Have mRNA vaccines killed more people than they have saved?
That’s what American entrepreneur Steve Kirsch claims in his list of Covid-19 challenges. Today, Rootclaim has officially accepted his challenge in the amount of $500,000.
After reviewing all challenges we decided to accept challenge no. 6: “The Pfizer and Moderna mRNA vaccines have killed more people than they have saved from dying from COVID“. This addresses two of the most pressing and hotly debated issues of the pandemic: vaccine efficacy and vaccine safety. Advancing public discourse on these issues will likely save lives, and improve preparedness for future pandemics.
After analyzing the available evidence, we conclude that despite several shortcomings, mRNA vaccines have saved many more lives than they cost.
While we challenge Kirsch on this specific item, we actually agree with a number of his other claims, including some that run counter to mainstream opinion. As Kirsch pointed out in his post, we agree with item 9 (“Lab origin is more likely”) and even offer our own challenge on the subject. Before examining vaccines, we studied the benefit of masks (items 7 and 10 in Kirsch’s list) and were surprised to find it is far from clear they are indeed effective, given the many factors involved in their practical use, such as most people wearing them poorly, virus transmission through the eyes, virus adaptation, and considerations of herd immunity. We are also generally in agreement on the importance of drug repurposing in COVID (related to challenge no. 8).
We have great admiration for Kirsch’s willingness to take a personal risk on his public claims. This is in sharp contrast to the many public figures constantly making overconfident statements on matters of great importance, without taking any risk. This is something we repeatedly encounter in our work. Some examples:
- Scientists who confidently claim a zoonotic origin of Covid-19, while our analysis found it much more likely that the virus was developed during gain-of-function research and released by accident.
- Researchers claiming with certainty that chemical attacks such as the one near Damascus in 2013 were carried out by the Syrian government. In our analysis, we show there is little doubt that opposition forces in Syria (Liwa al-Islam) were responsible.
- The common claim of widespread fraud in the 2020 US election, while we found this election to be no different from previous ones, with minor incidents of fraud that did not change the outcome.
These examples demonstrate the low value of claims made when nothing is at risk: public discourse is awash with baseless, overconfident claims that carry no repercussions for their claimants if they turn out to be false. We believe that adding ‘skin in the game’ can dramatically reduce this problem, and therefore offer our own public debate challenge, which coincidentally happened to be very similar to Kirsch’s. So far no one has applied.
We therefore greatly appreciate Kirsch’s courage and leadership here. We see it as our responsibility to accept a challenge when we think the claim is wrong, and of course, take the loss if we fail.
It should be emphasized that regardless of who wins in this particular case, this is a victory for public discourse. First, by offering a reliable resolution to the important question of vaccine efficacy and safety, and more importantly, by setting a standard for settling controversies: an impartial, judged debate where both sides take a significant risk on the outcome. Hopefully, in the future, people making confident assertions on issues of importance without taking a risk will be ignored as background noise.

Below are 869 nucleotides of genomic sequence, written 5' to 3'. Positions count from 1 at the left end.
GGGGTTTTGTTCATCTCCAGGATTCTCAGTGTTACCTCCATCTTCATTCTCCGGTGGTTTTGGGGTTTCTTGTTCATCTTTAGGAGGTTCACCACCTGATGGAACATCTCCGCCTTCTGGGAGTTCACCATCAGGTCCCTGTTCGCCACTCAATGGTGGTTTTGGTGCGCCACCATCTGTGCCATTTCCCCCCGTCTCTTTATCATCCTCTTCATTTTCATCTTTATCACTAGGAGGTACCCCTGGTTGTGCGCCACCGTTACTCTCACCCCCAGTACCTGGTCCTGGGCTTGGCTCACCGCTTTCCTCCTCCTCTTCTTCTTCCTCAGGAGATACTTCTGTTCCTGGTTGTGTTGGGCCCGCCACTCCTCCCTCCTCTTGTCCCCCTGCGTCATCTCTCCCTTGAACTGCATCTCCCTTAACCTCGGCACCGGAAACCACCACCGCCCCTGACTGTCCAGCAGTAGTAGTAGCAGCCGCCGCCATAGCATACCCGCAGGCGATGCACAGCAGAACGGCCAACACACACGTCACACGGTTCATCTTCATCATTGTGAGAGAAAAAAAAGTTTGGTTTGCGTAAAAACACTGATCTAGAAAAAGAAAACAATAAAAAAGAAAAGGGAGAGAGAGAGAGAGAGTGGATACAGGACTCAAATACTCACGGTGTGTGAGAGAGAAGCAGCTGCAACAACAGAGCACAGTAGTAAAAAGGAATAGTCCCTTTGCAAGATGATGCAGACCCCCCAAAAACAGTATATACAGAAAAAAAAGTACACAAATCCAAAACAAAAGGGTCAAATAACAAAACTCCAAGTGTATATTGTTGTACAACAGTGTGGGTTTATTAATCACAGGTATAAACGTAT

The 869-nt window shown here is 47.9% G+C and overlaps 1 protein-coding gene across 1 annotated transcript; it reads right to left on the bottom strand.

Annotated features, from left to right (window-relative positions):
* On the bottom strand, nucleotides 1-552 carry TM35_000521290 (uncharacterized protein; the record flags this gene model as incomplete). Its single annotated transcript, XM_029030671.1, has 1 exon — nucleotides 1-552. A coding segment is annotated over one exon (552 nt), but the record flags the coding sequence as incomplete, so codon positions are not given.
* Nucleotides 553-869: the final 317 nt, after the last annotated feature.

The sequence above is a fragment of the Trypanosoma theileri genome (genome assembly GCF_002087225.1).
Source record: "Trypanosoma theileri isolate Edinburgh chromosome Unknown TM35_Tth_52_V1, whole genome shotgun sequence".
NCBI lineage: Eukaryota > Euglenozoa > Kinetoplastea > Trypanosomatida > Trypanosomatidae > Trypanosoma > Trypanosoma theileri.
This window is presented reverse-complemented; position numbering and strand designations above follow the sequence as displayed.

Update: As we were applying, we noticed Kirsch has recently added a note to his challenge page, terminating the bets due to no one applying. Since we were already in private discussions with Kirsch on the terms before this update, we would be very surprised to find this would apply to us.
Update #2: We and Kirsch are making good progress on setting the parameters of the $500,000 challenge and we’re in the process of finalizing our agreed picks for two judges. Our preference will be for the most experienced, well-respected, and unbiased experts.
November 19, 2022 at 12:45 am
It’s going ahead? Or he backed out? Please update as soon as you know.
And did anyone even contact you about your “virus was developed during gain-of-function research and released by accident” ? Let me guess, not one single scientist.
November 20, 2022 at 2:11 pm
He has not yet confirmed the application. It would be very disappointing if he backs out after making such clear public commitments.
We indeed did not receive any inquiries about the virus origins analysis.
December 24, 2022 at 6:47 am
I see that he has asked for six judges, three vaccinated and three unvaccinated. I couldn’t figure if this was the original deal but on balance seems like a very good idea for equality and mitigation against bias.
January 4, 2023 at 10:48 pm
The perceived balance of having 3 vaccinated and unvaccinated judges for the debate is actually skewed. Due to the mainstream narrative being that vaccines are safe, individuals who are vaccinated could simply stem from social pressures – with them not needing a solid opinion to conform with policies relating to vaccines. However, someone who has not been vaccinated would be an outlier and need to have a belief system that outways the pressures from the mainstream.